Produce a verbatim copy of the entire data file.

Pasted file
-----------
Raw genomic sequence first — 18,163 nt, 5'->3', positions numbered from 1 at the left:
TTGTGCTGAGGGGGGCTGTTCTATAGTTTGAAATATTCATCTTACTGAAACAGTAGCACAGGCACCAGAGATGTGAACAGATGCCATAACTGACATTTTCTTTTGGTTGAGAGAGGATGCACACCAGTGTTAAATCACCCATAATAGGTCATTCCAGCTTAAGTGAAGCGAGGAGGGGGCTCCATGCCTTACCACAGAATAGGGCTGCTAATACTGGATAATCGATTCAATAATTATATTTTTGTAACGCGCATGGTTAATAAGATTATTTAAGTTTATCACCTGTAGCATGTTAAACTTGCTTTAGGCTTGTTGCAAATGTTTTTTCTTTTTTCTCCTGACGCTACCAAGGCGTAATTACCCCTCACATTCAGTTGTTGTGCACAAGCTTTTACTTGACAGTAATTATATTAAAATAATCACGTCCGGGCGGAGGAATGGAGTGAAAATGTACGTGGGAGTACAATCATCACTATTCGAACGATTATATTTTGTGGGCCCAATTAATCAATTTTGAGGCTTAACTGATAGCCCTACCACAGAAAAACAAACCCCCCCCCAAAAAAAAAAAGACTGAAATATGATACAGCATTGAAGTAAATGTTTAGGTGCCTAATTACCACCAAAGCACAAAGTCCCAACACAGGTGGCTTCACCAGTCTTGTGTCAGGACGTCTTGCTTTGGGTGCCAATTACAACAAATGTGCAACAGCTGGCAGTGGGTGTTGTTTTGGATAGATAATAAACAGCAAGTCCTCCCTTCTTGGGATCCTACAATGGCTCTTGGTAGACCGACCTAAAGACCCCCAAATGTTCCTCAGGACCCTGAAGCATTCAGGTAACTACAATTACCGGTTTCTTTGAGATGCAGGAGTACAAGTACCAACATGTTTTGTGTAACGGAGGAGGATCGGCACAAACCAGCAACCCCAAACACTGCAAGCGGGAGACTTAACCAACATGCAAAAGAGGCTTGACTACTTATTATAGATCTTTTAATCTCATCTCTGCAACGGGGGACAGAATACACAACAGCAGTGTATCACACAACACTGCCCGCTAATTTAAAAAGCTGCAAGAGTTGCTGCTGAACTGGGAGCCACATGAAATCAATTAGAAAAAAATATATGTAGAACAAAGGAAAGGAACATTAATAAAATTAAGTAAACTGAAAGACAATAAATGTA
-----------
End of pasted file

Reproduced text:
Raw genomic sequence first — 18,163 nt, 5'->3', positions numbered from 1 at the left:
TTGTGCTGAGGGGGGCTGTTCTATAGTTTGAAATATTCATCTTACTGAAACAGTAGCACAGGCACCAGAGATGTGAACAGATGCCATAACTGACATTTTCTTTTGGTTGAGAGAGGATGCACACCAGTGTTAAATCACCCATAATAGGTCATTCCAGCTTAAGTGAAGCGAGGAGGGGGCTCCATGCCTTACCACAGAATAGGGCTGCTAATACTGGATAATCGATTCAATAATTATATTTTTGTAACGCGCATGGTTAATAAGATTATTTAAGTTTATCACCTGTAGCATGTTAAACTTGCTTTAGGCTTGTTGCAAATGTTTTTTCTTTTTTCTCCTGACGCTACCAAGGCGTAATTACCCCTCACATTCAGTTGTTGTGCACAAGCTTTTACTTGACAGTAATTATATTAAAATAATCACGTCCGGGCGGAGGAATGGAGTGAAAATGTACGTGGGAGTACAATCATCACTATTCGAACGATTATATTTTGTGGGCCCAATTAATCAATTTTGAGGCTTAACTGATAGCCCTACCACAGAAAAACAAACCCCCCCCCAAAAAAAAAAAGACTGAAATATGATACAGCATTGAAGTAAATGTTTAGGTGCCTAATTACCACCAAAGCACAAAGTCCCAACACAGGTGGCTTCACCAGTCTTGTGTCAGGACGTCTTGCTTTGGGTGCCAATTACAACAAATGTGCAACAGCTGGCAGTGGGTGTTGTTTTGGATAGATAATAAACAGCAAGTCCTCCCTTCTTGGGATCCTACAATGGCTCTTGGTAGACCGACCTAAAGACCCCCAAATGTTCCTCAGGACCCTGAAGCATTCAGGTAACTACAATTACCGGTTTCTTTGAGATGCAGGAGTACAAGTACCAACATGTTTTGTGTAACGGAGGAGGATCGGCACAAACCAGCAACCCCAAACACTGCAAGCGGGAGACTTAACCAACATGCAAAAGAGGCTTGACTACTTATTATAGATCTTTTAATCTCATCTCTGCAACGGGGGACAGAATACACAACAGCAGTGTATCACACAACACTGCCCGCTAATTTAAAAAGCTGCAAGAGTTGCTGCTGAACTGGGAGCCACATGAAATCAATTAGAAAAAAATATATGTAGAACAAAGGAAAGGAACATTAATAAAATTAAGTAAACTGAAAGACAATAAATGTA